Beilin: Poor relations with Obama are PM’s fault

Former deputy FM says Obama is "super pro-Israel" but his administration sees Netanyahu as "interfering in the US elections."

Yossi Beilin 390 (photo credit: REUTERS)
Yossi Beilin 390
(photo credit: REUTERS)
US President Barack Obama has a big problem with Prime Minister Binyamin Netanyahu, despite denials by US Ambassador Dan Shapiro, former deputy foreign minister Yossi Beilin said Tuesday.
Shapiro called reports about tension between the United States and Israel over Iran overheated and said the relationship between Obama and Netanyahu was “just what it needs to be.” But Beilin said he heard from his contacts in Washington that Netanyahu had crossed red lines.
“Whether the US administration admits it or not, they see Bibi [Netanyahu] as interfering in the US election and gambling on [Republican candidate Mitt] Romney winning,” Beilin said. “Shapiro says relations between countries are good, which is true. But the relations between the two leaders are very poor. I don’t remember it being so bad before, and Israel will pay a price for it.”
Beilin said the Obama administration was upset about the way Netanyahu received Romney in Israel, Romney’s fundraiser in Jerusalem and the prime minister’s close ties with the man spending billions to bring down the president: Las Vegas casino magnate Sheldon Adelson.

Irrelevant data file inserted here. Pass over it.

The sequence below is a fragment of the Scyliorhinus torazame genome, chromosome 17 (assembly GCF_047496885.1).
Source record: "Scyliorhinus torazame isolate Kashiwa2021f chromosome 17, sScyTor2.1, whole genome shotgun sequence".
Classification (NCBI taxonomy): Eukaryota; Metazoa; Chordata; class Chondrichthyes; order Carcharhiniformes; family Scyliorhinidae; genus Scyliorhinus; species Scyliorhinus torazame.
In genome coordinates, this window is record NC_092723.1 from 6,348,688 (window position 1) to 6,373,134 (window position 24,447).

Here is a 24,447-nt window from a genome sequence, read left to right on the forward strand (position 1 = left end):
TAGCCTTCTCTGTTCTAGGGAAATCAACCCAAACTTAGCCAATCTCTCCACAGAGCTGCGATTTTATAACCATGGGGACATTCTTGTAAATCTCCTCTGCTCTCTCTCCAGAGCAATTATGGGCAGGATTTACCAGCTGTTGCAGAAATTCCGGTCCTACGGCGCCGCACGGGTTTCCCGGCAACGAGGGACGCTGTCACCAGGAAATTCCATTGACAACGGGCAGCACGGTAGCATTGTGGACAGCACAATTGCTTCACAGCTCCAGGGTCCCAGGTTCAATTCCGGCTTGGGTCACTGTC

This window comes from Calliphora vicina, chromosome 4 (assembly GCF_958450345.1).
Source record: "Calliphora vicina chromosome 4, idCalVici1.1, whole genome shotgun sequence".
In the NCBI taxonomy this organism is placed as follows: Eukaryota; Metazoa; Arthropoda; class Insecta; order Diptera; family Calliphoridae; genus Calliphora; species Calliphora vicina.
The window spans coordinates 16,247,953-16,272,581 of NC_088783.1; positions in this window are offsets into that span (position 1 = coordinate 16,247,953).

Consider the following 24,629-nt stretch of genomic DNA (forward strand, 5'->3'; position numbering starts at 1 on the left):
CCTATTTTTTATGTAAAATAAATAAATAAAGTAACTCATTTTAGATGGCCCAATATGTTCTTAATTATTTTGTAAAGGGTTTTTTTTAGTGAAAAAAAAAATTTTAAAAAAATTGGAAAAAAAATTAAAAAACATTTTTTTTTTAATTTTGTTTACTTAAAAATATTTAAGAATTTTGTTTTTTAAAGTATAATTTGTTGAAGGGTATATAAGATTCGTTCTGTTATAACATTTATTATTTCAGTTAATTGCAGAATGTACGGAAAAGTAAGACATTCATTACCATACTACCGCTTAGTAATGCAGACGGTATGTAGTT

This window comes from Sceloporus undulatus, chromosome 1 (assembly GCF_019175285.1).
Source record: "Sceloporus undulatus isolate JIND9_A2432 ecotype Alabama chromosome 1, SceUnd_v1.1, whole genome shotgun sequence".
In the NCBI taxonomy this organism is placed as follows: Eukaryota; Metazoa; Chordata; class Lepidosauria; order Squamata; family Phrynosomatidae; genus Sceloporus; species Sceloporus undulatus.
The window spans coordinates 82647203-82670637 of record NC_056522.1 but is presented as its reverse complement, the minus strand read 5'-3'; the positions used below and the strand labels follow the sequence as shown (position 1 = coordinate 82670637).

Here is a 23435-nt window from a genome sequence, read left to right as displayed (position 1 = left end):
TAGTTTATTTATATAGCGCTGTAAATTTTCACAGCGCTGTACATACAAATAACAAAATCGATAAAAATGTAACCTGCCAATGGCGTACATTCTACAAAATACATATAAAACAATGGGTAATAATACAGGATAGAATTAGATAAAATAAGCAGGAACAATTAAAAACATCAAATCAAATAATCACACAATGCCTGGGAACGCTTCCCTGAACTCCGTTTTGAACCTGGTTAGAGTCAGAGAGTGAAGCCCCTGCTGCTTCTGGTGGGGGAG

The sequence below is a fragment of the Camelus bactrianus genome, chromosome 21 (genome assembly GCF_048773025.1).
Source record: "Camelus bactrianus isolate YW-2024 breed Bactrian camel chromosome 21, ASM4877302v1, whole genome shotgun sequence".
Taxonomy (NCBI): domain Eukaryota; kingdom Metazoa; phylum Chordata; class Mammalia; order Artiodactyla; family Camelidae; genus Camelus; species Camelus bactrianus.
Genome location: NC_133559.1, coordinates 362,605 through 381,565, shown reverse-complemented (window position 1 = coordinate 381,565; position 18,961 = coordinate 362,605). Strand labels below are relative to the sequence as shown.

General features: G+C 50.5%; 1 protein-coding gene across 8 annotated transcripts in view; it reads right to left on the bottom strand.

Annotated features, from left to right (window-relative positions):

While both countries downplayed the American decision to downgrade a joint drill set for next month, Beilin said it was a message to Netanyahu from Obama and not a technical matter. He said that unlike other prime ministers, Netanyahu cannot call the president when he needs him.
He said a call to save Israelis under siege at the its embassy in Cairo was an exception.
Beilin called Obama “Super Pro-Israel” and said Netanyahu was at fault for the poor relations because he did not accept Obama’s request to continue a 10-month West Bank construction moratorium. But he said he does blame Obama for failing to advance peace talks with the Palestinians and for making such a freeze a precondition for talks.